FedRAMP controls cover the following areas:


  • Access Control 
  • Awareness and Training 
  • Audit and Accountability 
  • Security Assessment and Authorization 
  • Configuration Management 
  • Contingency Planning 
  • Identification and Authentication 
  • Incident Response 
  • Maintenance 
  • Media Protection 
  • Physical and Environmental Protection
  • System Security Planning
  • Personnel Security 
  • Risk Assessment 
  • System and Services Acquisition 
  • System and Communications Protection 
  • System and Information Integrity 


Each impact level has its own set of controls.  A full list of requirements can be found in the spreadsheet “FedRAMP Security Controls Baseline.” 


Agency vs. Joint Authorization Board

There are two pathways to meeting FedRAMP compliance. Either by obtaining a FedRAMP ATO directly from a federal agency or to receive a FedRAMP P-ATO from the Joint Authorization Board (JAB). However, the two are not equivalent, a P-ATO being viewed as a first stope towards a full ATO. 


Agency FedRAMP ATO 


This pathway takes a CSP through an arduous process and is agency-specific. The FedRAMP documentation suggests that a process involving four steps is followed to help achieve authorization. 


  1. Partner Establishment: formalizes a partnership with an Agency using the FedRAMP marketplace.
  2. Full Security Assessment: 3PAO tests the CSP’s system and provides a Security Assessment Report (SAR) with its findings.
  3. Authorization Processes: The agency reviews the 3PAO assessment and either approves them or requests additional testing.
  4. Continuous Monitoring:  CSP must provide monthly continuous monitoring deliverables to the Agencies that are using their service. 


Joint Authorization Board (JAB) Provisional ATO (P-ATO)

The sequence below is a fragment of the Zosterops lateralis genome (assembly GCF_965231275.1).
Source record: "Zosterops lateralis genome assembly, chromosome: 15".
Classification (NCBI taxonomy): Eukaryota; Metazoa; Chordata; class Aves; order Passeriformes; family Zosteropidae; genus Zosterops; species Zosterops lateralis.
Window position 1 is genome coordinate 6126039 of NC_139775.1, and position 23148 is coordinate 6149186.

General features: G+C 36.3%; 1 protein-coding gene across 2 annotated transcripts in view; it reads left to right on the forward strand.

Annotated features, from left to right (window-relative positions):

A CSP with a P-ATO has been given initial approval from the JAB to work with an agency. However, reaching the requirements for a P-ATO involves an in-depth, three-phase process, and assessment of risk by the Department of Defense (DoD), the Department of Homeland Security (DHS), and the General Services Administration (GSA).


Phase 1: Readiness Assessment and FedRAMP Connect: CSPs must submit a business case to assess their business. FedRAMP only prioritizes 12 CSPs to work with the JAB each year.


Phase 2: Full Security Assessment: Once a CSP is deemed “FedRAMP Ready,” a System Security Plan (SSP) is created by the CSP and accredited by a 3PAO. From here, a 3PAO develops a Security Assessment Plan (SAP), performs a security assessment of the CSO, and produces a Security Assessment Report (SAR). The CSP then develops a Plan of Actions and Milestones (POA&M) to track and manage system security risks identified in the SAR.


Phase 3: Authorization Process:  Finally, a kick-off meeting with the JAB, FedRAMP PMO, the 3PAO, and the CSP’s authorization team is held. If further remediation and/or additional documentation are needed, this task must be completed before a CSP receives a P-ATO decision and formal authorization


Automating FedRAMP: “do once, use many times.” 

In addition to robust cloud security, FedRAMPs aims to save time, money, and staffing needs. However, the process to achieve FedRAMP compliance is complex. Once FedRAMP compliance is achieved, the underlying requirements met are persistent and can be reused many times. By using a SaaS model to achieve FedRAMP compliance, such as      FedRAMP-as-a-Service, an organization can simplify and automate FedRAMP compliance and ensure that adherence to requirements is continued with reduced overhead.